Fairclough describes the Copa as “a pure pearl: it reflect the language of Virgil and the meter of Propertius.” He dates it to the Neronian period (37 to 68 GC). Fairclough (1918) p. 375. Morgan favors dating Copa to the Flavian (69 to 96 GC) or Antonine ( 96 to 192 GC) periods. Morgan (2017) p. 85. In accordance with now-dominant ideology, Morgan provides an anti-meninist interpretation of Copa:

We imagine the undulating figure of the dancer as though present before our very eyes — the sense of immediacy heightened by the iteration of present-tense verbs (sunt . . . est . . . est . . . sunt) — and we hear her music ringing through our ears. Yet, try as we might to ‘own’ our ‘little Syrian’—to objectify and fetishize her like Martial’s Telethusa or Juvenal’s pin-up girls, mere ‘playthings’ for the well-to-do to enjoy as they please (nugas, Juv. Sat. 11.171; cf. Mart. Ep. 6.71.5-6) — we encounter constant reminders of the scene’s artificiality, reminders of the fact that this is all an elaborate mytho-literary façade constructed by and for the titillation and gratification of elite Roman male readers.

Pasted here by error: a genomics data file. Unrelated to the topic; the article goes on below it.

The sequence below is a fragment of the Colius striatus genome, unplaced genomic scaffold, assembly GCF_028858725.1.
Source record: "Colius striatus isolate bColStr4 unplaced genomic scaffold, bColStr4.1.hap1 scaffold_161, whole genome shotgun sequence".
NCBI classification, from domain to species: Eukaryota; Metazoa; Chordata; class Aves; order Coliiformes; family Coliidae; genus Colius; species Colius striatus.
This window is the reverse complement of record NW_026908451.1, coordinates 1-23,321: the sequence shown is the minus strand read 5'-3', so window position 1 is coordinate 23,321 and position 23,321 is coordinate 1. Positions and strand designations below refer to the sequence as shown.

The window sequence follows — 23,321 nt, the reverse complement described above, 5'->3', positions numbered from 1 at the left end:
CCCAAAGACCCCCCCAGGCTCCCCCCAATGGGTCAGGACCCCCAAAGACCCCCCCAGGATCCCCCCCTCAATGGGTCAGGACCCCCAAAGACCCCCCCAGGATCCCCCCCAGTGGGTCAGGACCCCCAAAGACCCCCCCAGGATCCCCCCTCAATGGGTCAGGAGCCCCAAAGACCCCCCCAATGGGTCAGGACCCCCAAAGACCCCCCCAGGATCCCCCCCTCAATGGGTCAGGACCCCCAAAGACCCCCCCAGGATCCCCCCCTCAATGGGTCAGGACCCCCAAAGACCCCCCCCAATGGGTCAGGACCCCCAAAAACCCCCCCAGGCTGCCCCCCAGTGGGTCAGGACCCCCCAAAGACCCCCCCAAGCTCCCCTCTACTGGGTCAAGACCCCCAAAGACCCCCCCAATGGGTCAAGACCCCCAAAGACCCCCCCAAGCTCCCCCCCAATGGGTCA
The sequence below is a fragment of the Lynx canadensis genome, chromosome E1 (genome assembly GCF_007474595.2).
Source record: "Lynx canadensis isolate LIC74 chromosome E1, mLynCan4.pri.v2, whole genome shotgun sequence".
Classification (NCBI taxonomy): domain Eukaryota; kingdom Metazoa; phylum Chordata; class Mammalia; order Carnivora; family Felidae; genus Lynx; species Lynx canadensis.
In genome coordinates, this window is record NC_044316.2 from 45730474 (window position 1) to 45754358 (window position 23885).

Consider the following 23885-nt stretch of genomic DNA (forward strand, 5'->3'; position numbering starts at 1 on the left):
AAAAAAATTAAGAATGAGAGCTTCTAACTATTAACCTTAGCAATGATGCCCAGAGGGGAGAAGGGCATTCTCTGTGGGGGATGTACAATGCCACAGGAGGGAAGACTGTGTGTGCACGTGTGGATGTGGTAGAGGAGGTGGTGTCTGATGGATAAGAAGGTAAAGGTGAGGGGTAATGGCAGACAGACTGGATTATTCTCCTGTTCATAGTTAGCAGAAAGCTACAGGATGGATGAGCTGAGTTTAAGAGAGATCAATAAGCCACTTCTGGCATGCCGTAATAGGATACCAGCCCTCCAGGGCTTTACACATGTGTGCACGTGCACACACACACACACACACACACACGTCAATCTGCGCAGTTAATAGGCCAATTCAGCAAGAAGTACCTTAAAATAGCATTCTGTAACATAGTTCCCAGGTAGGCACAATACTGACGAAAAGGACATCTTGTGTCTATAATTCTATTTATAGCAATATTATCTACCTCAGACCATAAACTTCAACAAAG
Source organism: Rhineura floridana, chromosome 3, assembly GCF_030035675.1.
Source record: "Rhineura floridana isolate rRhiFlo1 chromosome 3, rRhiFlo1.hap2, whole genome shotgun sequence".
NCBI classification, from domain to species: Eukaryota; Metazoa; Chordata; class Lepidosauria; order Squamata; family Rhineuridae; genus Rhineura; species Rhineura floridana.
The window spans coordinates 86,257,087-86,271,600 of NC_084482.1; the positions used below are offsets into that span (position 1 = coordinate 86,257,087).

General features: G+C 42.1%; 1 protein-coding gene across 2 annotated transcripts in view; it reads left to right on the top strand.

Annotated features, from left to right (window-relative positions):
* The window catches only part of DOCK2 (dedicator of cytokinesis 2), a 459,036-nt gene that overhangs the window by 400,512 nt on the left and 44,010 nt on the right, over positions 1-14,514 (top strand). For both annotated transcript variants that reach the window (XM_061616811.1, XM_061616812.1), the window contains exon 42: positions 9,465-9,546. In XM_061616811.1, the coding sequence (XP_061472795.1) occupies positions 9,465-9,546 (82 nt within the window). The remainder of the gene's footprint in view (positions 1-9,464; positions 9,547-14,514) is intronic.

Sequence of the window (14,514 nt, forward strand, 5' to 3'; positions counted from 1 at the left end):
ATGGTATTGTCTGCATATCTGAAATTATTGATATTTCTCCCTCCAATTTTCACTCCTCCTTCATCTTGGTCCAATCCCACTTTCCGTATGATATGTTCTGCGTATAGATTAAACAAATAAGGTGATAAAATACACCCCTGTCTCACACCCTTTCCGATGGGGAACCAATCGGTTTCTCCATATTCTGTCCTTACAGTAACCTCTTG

Id. p. 100. Within the unreality of contemporary academia, academic literary critics can hardly be expected to recognize reality.

The Copa itself rejects historically entrenched anti-meninist representations and affirms the goodness of men’s genitals, no matter how large. A poetic voice, perhaps the knowing dancing girl herself, declares:

The protector of the cottage is armed with a willow sickle,
yet despite his gigantic genitals, he isn’t terrifying.
Come as his tenant. Your weary donkey has been sweating for awhile;
spare him. Vesta’s darling is the donkey.

{ est tuguri custos armatus falce saligna,
sed non et vasto est inguine terribilis.
huc calybita veni lassus iam sudat asellus;
parce illi Vestae delicium est asinus. }

Copa, vv. 23-7, sourced as previously. As the Priapeia subtly assert, representations of gigantic masculine genitals have been used to brutalize masculine sexuality. Men’s genitals, no matter how large, should be understood as instruments of love. The goddess Vesta experienced one mythic attempted sexuxal assault. On that unjustly stereotyped incident, Ovid, Fasti 6.311ff. Vesta herself is associated with keeping the fire burning and a penis rising up out of flames. The Copa sympathetically describes the donkey, renowned for its large penis, as Vesta’s darling.

[7] Prudentius, Book of the Daily Round {Liber Cathemerinon} 10, “Hymn at the Burial of a Dead Person {Hymnus circa exequias defuncti},”  vv. 1-12, Latin text and English translation (modified according to my poetic sense) from O’Daly (2012) pp. 292-3. The subsequent two quotes above are similarly sourced from “Hymnus circa exequias defuncti” vv. 125-48 (Now receive him…) and 161-72 (Behold! …).